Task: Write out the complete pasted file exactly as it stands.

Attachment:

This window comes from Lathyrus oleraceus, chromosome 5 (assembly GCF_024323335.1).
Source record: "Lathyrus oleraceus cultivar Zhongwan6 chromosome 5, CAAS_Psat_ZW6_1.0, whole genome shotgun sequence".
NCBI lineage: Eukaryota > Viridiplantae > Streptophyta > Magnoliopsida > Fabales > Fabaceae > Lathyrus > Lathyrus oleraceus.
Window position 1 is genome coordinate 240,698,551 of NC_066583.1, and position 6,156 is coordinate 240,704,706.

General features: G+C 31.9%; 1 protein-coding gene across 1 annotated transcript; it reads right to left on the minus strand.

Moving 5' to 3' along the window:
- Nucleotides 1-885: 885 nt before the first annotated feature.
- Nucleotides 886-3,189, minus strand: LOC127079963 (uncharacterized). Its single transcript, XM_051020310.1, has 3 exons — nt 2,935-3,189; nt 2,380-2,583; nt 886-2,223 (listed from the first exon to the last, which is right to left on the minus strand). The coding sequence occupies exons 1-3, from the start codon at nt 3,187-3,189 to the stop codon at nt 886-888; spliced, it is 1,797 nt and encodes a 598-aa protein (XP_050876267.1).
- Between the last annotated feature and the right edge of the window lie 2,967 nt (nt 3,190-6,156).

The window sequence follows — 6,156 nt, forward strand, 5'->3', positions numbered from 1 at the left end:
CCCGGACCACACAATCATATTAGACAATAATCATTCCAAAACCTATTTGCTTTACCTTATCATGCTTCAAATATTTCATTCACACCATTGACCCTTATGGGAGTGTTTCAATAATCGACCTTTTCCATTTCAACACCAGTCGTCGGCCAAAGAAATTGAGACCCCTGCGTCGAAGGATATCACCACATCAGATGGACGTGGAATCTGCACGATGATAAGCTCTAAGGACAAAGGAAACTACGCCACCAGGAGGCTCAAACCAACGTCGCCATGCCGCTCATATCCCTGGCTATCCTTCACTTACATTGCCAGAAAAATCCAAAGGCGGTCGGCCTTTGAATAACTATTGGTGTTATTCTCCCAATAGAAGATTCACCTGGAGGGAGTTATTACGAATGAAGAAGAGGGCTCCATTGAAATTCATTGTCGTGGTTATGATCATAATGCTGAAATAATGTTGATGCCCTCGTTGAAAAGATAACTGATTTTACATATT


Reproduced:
This window comes from Lathyrus oleraceus, chromosome 5 (assembly GCF_024323335.1).
Source record: "Lathyrus oleraceus cultivar Zhongwan6 chromosome 5, CAAS_Psat_ZW6_1.0, whole genome shotgun sequence".
NCBI lineage: Eukaryota > Viridiplantae > Streptophyta > Magnoliopsida > Fabales > Fabaceae > Lathyrus > Lathyrus oleraceus.
Window position 1 is genome coordinate 240,698,551 of NC_066583.1, and position 6,156 is coordinate 240,704,706.

General features: G+C 31.9%; 1 protein-coding gene across 1 annotated transcript; it reads right to left on the minus strand.

Moving 5' to 3' along the window:
- Nucleotides 1-885: 885 nt before the first annotated feature.
- Nucleotides 886-3,189, minus strand: LOC127079963 (uncharacterized). Its single transcript, XM_051020310.1, has 3 exons — nt 2,935-3,189; nt 2,380-2,583; nt 886-2,223 (listed from the first exon to the last, which is right to left on the minus strand). The coding sequence occupies exons 1-3, from the start codon at nt 3,187-3,189 to the stop codon at nt 886-888; spliced, it is 1,797 nt and encodes a 598-aa protein (XP_050876267.1).
- Between the last annotated feature and the right edge of the window lie 2,967 nt (nt 3,190-6,156).

The window sequence follows — 6,156 nt, forward strand, 5'->3', positions numbered from 1 at the left end:
CCCGGACCACACAATCATATTAGACAATAATCATTCCAAAACCTATTTGCTTTACCTTATCATGCTTCAAATATTTCATTCACACCATTGACCCTTATGGGAGTGTTTCAATAATCGACCTTTTCCATTTCAACACCAGTCGTCGGCCAAAGAAATTGAGACCCCTGCGTCGAAGGATATCACCACATCAGATGGACGTGGAATCTGCACGATGATAAGCTCTAAGGACAAAGGAAACTACGCCACCAGGAGGCTCAAACCAACGTCGCCATGCCGCTCATATCCCTGGCTATCCTTCACTTACATTGCCAGAAAAATCCAAAGGCGGTCGGCCTTTGAATAACTATTGGTGTTATTCTCCCAATAGAAGATTCACCTGGAGGGAGTTATTACGAATGAAGAAGAGGGCTCCATTGAAATTCATTGTCGTGGTTATGATCATAATGCTGAAATAATGTTGATGCCCTCGTTGAAAAGATAACTGATTTTACATATT